Let’s say that John’s interest in his law firm is valued at $2.5 million. Given that it is the largest asset of the marriage, Jane will need to somehow receive close to $1.25 million from John. These parties have $1.75 million in other assets — the home, investment account, and John’s retirement account. Jane will likely get the lion’s share of those assets to offset John’s receipt of his law firm interest, the value of which is mostly made up of his ability to earn income through that firm (i.e., goodwill). It is not hard to see how John could easily feel like Jane got “real” assets in the form of all of the family’s real estate, and most of its investments and retirement savings, while he got an asset that was primarily the “right to keep working.”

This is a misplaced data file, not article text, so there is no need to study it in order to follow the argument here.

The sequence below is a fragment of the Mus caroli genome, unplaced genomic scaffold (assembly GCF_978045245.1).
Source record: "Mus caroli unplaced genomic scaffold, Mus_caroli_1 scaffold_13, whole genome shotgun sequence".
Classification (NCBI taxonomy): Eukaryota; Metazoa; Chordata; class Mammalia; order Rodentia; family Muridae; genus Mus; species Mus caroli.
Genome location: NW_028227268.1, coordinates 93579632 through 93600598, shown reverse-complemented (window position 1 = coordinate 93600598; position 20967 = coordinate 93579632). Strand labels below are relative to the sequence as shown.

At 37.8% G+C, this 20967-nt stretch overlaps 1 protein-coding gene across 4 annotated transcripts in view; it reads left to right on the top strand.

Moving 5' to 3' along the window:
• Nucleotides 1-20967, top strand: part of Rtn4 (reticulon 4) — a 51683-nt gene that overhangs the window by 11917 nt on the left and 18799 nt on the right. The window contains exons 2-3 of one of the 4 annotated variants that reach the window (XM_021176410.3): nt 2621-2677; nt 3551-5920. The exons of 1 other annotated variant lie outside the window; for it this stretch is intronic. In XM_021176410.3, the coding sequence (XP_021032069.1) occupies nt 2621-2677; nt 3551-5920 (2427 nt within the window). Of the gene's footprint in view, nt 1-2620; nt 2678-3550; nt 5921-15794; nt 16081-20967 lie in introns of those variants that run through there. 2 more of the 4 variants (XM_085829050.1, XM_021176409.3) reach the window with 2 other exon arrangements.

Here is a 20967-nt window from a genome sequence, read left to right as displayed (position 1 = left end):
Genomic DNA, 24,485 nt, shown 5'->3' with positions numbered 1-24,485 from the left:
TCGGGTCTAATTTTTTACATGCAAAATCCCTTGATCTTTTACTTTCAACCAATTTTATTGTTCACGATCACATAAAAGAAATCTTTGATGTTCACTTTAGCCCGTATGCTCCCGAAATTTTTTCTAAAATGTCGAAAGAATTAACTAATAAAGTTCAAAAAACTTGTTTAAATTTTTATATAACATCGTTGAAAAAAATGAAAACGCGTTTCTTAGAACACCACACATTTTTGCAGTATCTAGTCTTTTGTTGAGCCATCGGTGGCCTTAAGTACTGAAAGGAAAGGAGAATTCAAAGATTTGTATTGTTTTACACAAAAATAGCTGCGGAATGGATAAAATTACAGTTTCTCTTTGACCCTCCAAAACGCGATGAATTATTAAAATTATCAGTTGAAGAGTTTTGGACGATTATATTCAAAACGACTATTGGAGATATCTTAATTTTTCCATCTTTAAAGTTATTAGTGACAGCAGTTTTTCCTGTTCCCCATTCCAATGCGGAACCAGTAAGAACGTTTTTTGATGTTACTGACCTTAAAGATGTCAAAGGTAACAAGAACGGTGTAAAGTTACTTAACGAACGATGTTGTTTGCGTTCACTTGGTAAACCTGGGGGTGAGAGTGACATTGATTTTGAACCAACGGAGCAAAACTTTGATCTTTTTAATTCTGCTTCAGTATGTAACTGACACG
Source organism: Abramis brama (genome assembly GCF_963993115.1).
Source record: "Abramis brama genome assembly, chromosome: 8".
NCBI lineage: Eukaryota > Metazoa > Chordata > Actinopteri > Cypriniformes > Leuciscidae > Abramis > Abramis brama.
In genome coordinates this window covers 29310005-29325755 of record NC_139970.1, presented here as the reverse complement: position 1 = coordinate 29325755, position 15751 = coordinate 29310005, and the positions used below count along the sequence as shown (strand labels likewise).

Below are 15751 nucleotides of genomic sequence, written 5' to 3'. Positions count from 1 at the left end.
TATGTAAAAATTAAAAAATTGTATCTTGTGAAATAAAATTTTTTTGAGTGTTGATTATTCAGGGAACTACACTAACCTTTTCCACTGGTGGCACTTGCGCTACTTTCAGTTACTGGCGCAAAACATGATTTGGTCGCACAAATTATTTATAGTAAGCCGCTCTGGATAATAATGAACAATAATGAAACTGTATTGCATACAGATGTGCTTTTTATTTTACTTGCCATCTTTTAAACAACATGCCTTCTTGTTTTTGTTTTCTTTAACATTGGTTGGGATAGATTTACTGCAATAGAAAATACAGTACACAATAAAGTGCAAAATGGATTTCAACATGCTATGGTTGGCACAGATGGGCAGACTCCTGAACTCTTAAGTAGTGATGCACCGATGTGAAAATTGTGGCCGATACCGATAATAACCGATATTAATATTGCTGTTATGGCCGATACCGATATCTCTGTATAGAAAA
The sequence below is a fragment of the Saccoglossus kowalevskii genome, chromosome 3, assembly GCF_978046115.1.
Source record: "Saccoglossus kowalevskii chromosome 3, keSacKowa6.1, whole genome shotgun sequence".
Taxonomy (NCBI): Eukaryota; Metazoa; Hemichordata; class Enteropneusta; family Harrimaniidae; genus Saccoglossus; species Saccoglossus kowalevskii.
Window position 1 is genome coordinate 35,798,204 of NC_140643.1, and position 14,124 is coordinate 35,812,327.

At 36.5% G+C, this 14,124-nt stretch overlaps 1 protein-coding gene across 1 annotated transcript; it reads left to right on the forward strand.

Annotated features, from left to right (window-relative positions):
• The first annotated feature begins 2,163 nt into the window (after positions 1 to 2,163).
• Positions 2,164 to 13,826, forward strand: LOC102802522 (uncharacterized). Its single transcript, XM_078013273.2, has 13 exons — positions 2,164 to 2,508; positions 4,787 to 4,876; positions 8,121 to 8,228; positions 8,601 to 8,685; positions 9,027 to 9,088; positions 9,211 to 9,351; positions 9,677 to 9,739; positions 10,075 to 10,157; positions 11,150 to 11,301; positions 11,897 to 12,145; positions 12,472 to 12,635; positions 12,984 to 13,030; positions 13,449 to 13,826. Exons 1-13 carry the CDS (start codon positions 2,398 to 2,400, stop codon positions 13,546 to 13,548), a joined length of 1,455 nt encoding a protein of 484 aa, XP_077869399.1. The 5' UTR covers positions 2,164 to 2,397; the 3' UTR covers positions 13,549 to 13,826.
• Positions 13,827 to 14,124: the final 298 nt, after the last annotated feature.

And because John has just “bought” the right to keep working at his law firm, he could be on the hook for tens of thousands of dollars of spousal support per month, plus child support. His only way to fund these additional obligations is to share with Jane the income from the asset that he already effectively shared through the goodwill valuation process. It might be difficult to quantify how much, but Jane is getting to make a claim on some of the same dollars three times.

There are four general approaches that state family law courts use to deal with the intangible goodwill issues addressed in this article.

1. The Majority Approach: The states that follow the majority approach deal with this issue by trying to separate goodwill into two categories: enterprise goodwill and personal goodwill.1